Human nature being what it is we weren’t surprised to hear some of the latest findings from a recent study conducted by a Florida television news station regarding the use and effects of so-called “red-light” cameras. Since Maryland’s metro areas have their fair share of these devices, it was interesting to read about the latest look into the psychology of drivers when confronted with this kind of passive traffic enforcement.
Now, it goes without saying that any approach to reducing traffic accidents, and by association related fatalities and severe, sometimes life-altering personal injuries, would be met with at least some acceptance. Red-light cameras are supposed to accomplish their job, in part, by being “advertised” by local law enforcement agencies.
Being injury attorneys based in the Baltimore area and serving residents of Maryland and Washington, D.C., we can appreciate the efforts of safety advocates to encourage increased adherence to traffic laws. According to a report from a TV station in Florida, very few drivers will admit to liking these red-light cameras. But since more than 150,000 men, women and children are hurt annually as a result of another driver running or otherwise ignoring a red traffic signal, there is certainly some merit to these traffic control devices.
Based on the study from the Sunshine State, critics of red-light cameras support the notion that any reduction in accidents is only offset by a similar increase in rear-end collisions caused by motorists who may slam on the brakes to avoid a citation. This argument could be sound, but it also assumes that the number of scofflaws who tend to run red lights equal or outnumber those motorists who driver defensively and allow proper following distances.
Based on the study, which included traffic statistics from five different cities, the rear-ending argument was essentially dismissed as not valid. Researchers also determined that red-light cameras actually do promote a reduction in roadway intersection collisions. There was no mention of whether the accidents reduced involved car, truck, motorcycle crashes or a combination of all of these; we can assume that it was a decent snapshot of that state’s vehicular traffic.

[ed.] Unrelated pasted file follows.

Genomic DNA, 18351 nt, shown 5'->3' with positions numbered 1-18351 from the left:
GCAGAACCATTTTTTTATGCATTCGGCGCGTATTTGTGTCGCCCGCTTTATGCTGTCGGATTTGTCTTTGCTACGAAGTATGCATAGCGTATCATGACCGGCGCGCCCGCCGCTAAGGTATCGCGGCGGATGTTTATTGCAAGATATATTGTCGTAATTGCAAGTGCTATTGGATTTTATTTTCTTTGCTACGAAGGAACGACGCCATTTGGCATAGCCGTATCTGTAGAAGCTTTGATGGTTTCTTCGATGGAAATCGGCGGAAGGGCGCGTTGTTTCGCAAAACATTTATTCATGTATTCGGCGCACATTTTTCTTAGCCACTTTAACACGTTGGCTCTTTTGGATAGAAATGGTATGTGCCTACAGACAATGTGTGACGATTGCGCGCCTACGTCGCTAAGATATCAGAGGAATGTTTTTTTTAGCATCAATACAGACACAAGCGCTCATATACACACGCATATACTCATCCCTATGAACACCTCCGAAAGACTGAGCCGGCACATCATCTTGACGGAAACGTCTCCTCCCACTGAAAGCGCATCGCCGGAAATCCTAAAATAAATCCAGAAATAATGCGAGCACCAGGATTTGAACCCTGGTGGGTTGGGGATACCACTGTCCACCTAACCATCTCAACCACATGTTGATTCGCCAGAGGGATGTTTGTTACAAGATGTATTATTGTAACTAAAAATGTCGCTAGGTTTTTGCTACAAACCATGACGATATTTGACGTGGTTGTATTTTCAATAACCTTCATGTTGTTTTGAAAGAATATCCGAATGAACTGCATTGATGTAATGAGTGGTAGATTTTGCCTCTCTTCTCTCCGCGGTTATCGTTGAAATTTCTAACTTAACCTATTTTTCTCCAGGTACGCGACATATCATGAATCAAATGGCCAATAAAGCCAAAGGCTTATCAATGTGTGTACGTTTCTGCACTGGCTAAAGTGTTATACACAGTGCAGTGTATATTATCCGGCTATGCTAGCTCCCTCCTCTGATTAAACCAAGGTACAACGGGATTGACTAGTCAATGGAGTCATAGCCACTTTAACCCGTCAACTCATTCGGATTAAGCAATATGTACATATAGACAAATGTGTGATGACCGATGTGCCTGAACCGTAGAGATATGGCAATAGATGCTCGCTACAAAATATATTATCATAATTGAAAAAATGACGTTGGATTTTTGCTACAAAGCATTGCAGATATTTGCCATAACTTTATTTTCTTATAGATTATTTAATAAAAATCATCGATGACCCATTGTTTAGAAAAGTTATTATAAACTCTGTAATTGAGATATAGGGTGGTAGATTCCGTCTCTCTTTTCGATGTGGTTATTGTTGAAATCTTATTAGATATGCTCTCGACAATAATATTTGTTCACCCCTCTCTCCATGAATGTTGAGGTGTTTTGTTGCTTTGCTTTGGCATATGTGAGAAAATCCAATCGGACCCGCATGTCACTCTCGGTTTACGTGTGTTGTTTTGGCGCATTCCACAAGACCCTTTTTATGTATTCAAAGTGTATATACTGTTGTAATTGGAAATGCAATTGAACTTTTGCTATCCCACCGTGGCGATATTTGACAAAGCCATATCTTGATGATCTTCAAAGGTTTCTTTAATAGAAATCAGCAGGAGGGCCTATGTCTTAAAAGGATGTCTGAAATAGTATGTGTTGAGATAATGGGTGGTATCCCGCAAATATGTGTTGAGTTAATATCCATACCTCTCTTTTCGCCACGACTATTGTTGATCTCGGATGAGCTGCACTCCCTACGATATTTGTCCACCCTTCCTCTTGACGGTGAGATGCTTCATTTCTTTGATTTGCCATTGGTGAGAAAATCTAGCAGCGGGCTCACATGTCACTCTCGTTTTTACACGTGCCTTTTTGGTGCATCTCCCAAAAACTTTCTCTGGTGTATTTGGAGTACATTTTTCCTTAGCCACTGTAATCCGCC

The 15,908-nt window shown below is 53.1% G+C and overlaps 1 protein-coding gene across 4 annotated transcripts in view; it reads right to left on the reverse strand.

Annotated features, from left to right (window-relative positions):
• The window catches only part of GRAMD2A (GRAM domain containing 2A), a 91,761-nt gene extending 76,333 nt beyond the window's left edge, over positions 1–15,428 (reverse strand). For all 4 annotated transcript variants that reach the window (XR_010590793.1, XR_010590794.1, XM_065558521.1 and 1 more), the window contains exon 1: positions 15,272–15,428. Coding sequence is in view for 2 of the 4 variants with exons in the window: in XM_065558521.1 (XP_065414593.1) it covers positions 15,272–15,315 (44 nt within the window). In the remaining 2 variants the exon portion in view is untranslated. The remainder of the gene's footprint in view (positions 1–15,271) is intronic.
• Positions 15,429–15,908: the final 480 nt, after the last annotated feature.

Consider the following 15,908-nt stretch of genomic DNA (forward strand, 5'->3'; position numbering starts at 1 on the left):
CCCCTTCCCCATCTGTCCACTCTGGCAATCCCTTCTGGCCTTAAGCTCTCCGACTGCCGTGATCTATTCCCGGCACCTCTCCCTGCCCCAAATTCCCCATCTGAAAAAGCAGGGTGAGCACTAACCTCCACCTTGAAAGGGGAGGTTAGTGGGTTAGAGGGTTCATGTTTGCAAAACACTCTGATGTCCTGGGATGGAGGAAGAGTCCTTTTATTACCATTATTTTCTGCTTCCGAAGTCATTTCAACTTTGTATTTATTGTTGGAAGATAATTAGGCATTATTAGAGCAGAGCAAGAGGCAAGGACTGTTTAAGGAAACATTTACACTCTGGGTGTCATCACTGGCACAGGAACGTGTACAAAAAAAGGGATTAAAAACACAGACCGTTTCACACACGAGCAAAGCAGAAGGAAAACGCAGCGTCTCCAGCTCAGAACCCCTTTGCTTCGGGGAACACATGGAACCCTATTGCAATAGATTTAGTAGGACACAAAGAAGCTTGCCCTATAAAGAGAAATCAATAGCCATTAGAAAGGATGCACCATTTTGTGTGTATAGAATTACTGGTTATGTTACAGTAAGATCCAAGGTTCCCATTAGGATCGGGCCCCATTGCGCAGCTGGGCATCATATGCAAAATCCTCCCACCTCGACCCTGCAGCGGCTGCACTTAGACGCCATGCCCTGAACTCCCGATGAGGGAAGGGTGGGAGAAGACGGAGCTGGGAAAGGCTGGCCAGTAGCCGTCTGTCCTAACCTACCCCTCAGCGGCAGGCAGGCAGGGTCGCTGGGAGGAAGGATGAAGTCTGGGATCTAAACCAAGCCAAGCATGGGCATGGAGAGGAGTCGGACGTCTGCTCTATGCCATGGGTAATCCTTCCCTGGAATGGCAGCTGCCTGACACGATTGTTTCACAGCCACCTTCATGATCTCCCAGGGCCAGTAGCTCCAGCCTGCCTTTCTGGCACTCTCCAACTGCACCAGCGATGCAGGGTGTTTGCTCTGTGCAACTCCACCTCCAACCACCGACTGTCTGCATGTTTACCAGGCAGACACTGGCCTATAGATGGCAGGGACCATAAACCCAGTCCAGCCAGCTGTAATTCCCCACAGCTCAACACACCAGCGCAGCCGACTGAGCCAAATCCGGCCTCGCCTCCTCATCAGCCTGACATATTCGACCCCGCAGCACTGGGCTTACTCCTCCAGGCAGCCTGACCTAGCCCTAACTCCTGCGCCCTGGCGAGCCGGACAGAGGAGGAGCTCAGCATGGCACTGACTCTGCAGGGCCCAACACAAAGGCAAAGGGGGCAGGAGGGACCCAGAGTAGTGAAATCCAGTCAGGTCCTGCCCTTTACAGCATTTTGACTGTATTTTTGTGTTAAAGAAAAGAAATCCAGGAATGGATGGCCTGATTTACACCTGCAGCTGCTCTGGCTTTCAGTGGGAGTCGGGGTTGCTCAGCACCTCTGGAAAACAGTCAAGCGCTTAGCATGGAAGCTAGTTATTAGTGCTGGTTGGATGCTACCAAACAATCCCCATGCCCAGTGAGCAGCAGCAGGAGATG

In pure numbers, the study found that rear-end collisions were reduced by more than 50 percent. What’s more encouraging is that side impact wrecks, which represent some of the more fatal car and trucking-related accidents, were cut by even more as a result of red-light camera installations.
Naturally, the general understanding is that motorists are more apt to brake for a yellow light, rather than accelerate in an attempt to “beat” the red, thus avoiding a potential ticket for not stopping for a red light.
Similarly, a number of more scientific studies have indicated that these conclusions are valid. Back in 2005, one federally-funded study showed that read-light cameras help decrease right-angle (or T-bone) crashes by up to 25 percent; although the same research turned up a 15-percent increase in rear-end crashes.
However, another related study found that there wasn’t a statistically significant change in rear-end injury crashes following the installation of red-light cameras. Researchers in that particular study noted that there appeared to be a 13 to 29 percent reduction in all kinds of injury accidents, as well as nearly a 25 percent reduction in right-angle accidents.
Florida TV Station Busts Red-Light Camera Myths, MSN.com, May 7, 2012
Red Light, Speed Cameras Remain Controversial Even as Numbers Grow, SoMd.com, December 15, 2011